Although campus is largely empty following the suspension of in-person classes for the remainder of the semester, the Marquette University Police Department is continuing its work around campus and its surrounding neighborhoods during the COVID-19 pandemic.
The department is taking a variety of precautionary measures during this time, MUPD assistant chief Jeff Kranz said.
He said one of the biggest differences is that the department is no longer sending officers to locations in response to calls regarding incidents that are not in-progress and that officers have very limited ability to investigate. Kranz said examples of these instances would be retail theft for an item of small value when no one saw the suspect, or a broken car window, when the victim does not know who was responsible but needs a police report for insurance purposes. In those situations, police reports are filed over the phone rather than in person. Before the pandemic, MUPD would send a squad to the location for every call to the station, Kranz said.
While speaking over the phone to individuals reporting a crime, if an officer believes the situation could benefit from further investigation, they can contact the shift commander to send an officer to the location, Kranz said.
Additionally, the department schedule now has a team of people working from home at all times, making phone calls and receiving phone reports. Kranz said the purpose is to always keep a team at home and a team on the street in case any officers were to come in contact with the coronavirus and need to be quarantined. He said the schedule of which officers stay home and which come into work alternates.
MUPD is also taking social distancing precautions in the department.
Under normal circumstances, at the beginning of each shift, MUPD employees report to a roll call room, where everyone discusses information such as what happened during previous shifts, training tips and crime trends, Kranz said. However, now officers have a new roll call procedure. Everyone meets in the parking garage in the open air, Kranz said. He said everyone stands with a car between them, and no two officers ride in the same squad car at one time.
“We try to maintain that social distance to make sure that we’re safe even amongst each other,” MUPD sergeant Michael Wichgers said.
While the department has reduced contact with Marquette students, faculty and staff, as most are not on campus during this time, MUPD remains involved in the neighborhoods surrounding campus, Kranz said.
“Over the past five years of us being a police department, the neighborhoods have become very dependent on our policing,” Kranz said. “So we’re still having the same level of contact surrounding campus and in the neighborhoods in and around campus. They’re still calling us for service.”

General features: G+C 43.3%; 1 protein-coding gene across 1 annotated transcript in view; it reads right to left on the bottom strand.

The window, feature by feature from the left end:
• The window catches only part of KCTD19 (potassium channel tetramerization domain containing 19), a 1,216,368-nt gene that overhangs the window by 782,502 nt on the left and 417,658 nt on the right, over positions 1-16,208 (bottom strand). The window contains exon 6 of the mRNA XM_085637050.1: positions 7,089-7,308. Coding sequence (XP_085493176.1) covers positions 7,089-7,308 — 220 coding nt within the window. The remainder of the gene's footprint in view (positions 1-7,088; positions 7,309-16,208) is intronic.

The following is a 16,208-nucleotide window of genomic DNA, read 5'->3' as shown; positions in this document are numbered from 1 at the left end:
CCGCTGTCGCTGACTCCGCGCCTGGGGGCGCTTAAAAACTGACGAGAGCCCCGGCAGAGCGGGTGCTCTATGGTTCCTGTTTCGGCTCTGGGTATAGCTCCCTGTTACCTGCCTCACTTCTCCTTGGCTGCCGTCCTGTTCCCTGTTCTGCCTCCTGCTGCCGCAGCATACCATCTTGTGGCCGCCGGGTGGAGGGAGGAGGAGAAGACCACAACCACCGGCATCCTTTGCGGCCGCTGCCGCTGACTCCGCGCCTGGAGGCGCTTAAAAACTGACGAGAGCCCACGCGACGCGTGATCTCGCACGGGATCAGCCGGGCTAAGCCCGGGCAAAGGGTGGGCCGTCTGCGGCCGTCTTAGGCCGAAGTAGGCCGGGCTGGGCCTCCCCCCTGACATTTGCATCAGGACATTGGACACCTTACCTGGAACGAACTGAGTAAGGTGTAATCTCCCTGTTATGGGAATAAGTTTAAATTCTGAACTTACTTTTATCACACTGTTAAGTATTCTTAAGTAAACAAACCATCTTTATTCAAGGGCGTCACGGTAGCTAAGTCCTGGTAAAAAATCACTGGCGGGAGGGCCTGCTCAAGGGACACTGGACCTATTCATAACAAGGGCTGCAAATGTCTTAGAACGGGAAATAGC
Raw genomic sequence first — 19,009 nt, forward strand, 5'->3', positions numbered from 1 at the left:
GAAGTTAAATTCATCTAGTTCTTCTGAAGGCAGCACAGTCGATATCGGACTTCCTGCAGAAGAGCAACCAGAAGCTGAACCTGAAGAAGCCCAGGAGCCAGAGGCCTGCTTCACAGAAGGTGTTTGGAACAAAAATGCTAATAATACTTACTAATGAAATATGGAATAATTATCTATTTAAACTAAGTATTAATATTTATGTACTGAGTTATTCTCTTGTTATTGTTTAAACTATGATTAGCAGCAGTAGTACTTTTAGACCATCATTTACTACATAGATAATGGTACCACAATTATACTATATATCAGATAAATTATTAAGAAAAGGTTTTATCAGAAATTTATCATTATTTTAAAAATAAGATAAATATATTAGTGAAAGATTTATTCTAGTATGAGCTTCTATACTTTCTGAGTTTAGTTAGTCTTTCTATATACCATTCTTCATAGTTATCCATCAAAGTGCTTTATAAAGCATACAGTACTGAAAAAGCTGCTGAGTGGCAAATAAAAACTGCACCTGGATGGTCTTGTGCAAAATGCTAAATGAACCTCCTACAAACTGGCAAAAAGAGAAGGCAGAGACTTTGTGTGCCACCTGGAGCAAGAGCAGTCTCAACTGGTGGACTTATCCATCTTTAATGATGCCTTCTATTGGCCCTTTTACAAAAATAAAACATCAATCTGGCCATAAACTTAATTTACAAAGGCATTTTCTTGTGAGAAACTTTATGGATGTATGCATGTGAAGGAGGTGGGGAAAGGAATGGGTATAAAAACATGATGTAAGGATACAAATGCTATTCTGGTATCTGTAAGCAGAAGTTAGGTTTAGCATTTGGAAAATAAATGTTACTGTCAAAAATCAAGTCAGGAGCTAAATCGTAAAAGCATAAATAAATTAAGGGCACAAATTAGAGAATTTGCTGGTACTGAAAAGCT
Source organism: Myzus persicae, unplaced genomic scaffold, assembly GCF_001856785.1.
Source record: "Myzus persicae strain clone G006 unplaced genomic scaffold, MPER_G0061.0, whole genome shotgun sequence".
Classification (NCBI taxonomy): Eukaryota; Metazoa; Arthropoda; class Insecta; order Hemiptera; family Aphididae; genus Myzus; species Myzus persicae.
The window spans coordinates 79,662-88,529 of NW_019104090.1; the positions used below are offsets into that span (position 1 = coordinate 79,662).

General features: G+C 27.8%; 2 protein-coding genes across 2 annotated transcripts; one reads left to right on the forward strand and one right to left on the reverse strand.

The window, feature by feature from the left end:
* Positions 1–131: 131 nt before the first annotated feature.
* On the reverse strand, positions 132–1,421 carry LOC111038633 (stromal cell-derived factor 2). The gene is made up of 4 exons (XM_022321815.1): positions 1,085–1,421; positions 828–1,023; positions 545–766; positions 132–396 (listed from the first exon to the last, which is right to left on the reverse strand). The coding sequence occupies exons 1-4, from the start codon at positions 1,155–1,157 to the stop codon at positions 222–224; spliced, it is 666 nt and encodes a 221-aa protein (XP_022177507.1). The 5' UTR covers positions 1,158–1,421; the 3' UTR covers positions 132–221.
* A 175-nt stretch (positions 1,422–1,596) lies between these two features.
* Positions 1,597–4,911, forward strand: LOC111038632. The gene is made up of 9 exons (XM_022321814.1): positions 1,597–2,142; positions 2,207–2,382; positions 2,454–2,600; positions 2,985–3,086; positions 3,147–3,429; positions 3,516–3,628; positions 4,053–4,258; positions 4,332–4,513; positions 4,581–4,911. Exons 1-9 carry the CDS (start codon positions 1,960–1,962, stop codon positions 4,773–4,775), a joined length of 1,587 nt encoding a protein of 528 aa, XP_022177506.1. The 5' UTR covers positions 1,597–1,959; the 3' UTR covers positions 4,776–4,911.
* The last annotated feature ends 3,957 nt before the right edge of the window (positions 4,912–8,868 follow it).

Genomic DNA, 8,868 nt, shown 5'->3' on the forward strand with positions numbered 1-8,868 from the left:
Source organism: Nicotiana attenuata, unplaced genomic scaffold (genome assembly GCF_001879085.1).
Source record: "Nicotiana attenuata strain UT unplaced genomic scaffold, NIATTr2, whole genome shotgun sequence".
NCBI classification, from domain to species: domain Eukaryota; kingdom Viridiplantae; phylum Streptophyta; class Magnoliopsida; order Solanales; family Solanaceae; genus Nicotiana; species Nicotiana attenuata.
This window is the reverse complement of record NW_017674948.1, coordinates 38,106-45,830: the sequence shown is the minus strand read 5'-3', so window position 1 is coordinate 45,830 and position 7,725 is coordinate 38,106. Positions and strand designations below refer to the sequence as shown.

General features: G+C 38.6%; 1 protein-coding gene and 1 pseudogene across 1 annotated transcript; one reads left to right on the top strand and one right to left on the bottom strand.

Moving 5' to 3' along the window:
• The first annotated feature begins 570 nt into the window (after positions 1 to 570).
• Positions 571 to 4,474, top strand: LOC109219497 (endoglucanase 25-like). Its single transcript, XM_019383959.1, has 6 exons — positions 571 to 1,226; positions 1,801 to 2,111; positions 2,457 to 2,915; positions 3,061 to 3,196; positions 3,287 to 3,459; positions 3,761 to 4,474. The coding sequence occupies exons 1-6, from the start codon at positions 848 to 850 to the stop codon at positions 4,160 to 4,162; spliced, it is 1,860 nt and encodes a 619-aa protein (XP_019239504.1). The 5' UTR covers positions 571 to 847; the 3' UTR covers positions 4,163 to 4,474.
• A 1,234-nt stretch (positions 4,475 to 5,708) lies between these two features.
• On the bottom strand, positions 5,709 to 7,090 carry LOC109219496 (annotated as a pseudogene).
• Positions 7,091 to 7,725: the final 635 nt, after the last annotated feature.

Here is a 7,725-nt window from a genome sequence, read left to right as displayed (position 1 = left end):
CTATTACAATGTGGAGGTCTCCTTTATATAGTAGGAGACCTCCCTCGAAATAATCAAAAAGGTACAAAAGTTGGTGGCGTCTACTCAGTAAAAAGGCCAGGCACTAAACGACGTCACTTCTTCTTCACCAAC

While most students, faculty and staff are currently off campus, the university is continuing to work with MUPD.
“Just as we are with all departments and units across campus, the university will continue to provide resources to MUPD so that our officers have the health, mental health, wellness and spiritual support services they need during these challenging times,” university spokesperson Chris Stolarski said in an email.
Kranz said he is very proud of the MUPD staff, as policing during this time is a “huge challenge.”
“Let’s face it, in policing, while we can try and create an environment where we have social distancing, policing just doesn’t allow for social distancing sometimes,” Kranz said. “When you have to arrest somebody, you have to pat them down. You have to put them in a car with you to convey them to jail. … Rendering first aid to somebody, you have to get face to face with them.”
Wichgers said he has found it extremely important to lead with a positive attitude and to display confidence for other officers.
“For me, I try to make sure first and foremost that my staff that work for me have the tools they need. … I think everybody is adjusting to this,” Wichgers said. “How do you prepare for this? And I think that staying positive, having a good attitude is just really key right now. Motivation is very important to me.”
As the future of how the COVID-19 pandemic will affect Marquette and Milwaukee remains uncertain, Kranz said MUPD continues to take precautions and do the best it can.
“It’s like ‘Groundhog Day,’ to be quite honest with you,” Kranz said. “We’re just taking it day by day and doing our best to keep our staff safe, and in turn … our staff is doing their best to keep the Marquette community and surrounding neighborhoods safe. But there’s no playbook for this. And I wish I knew when the end was coming, but I don’t.”
This story was written by Kelli Arseneau. She can be reached at email@example.com.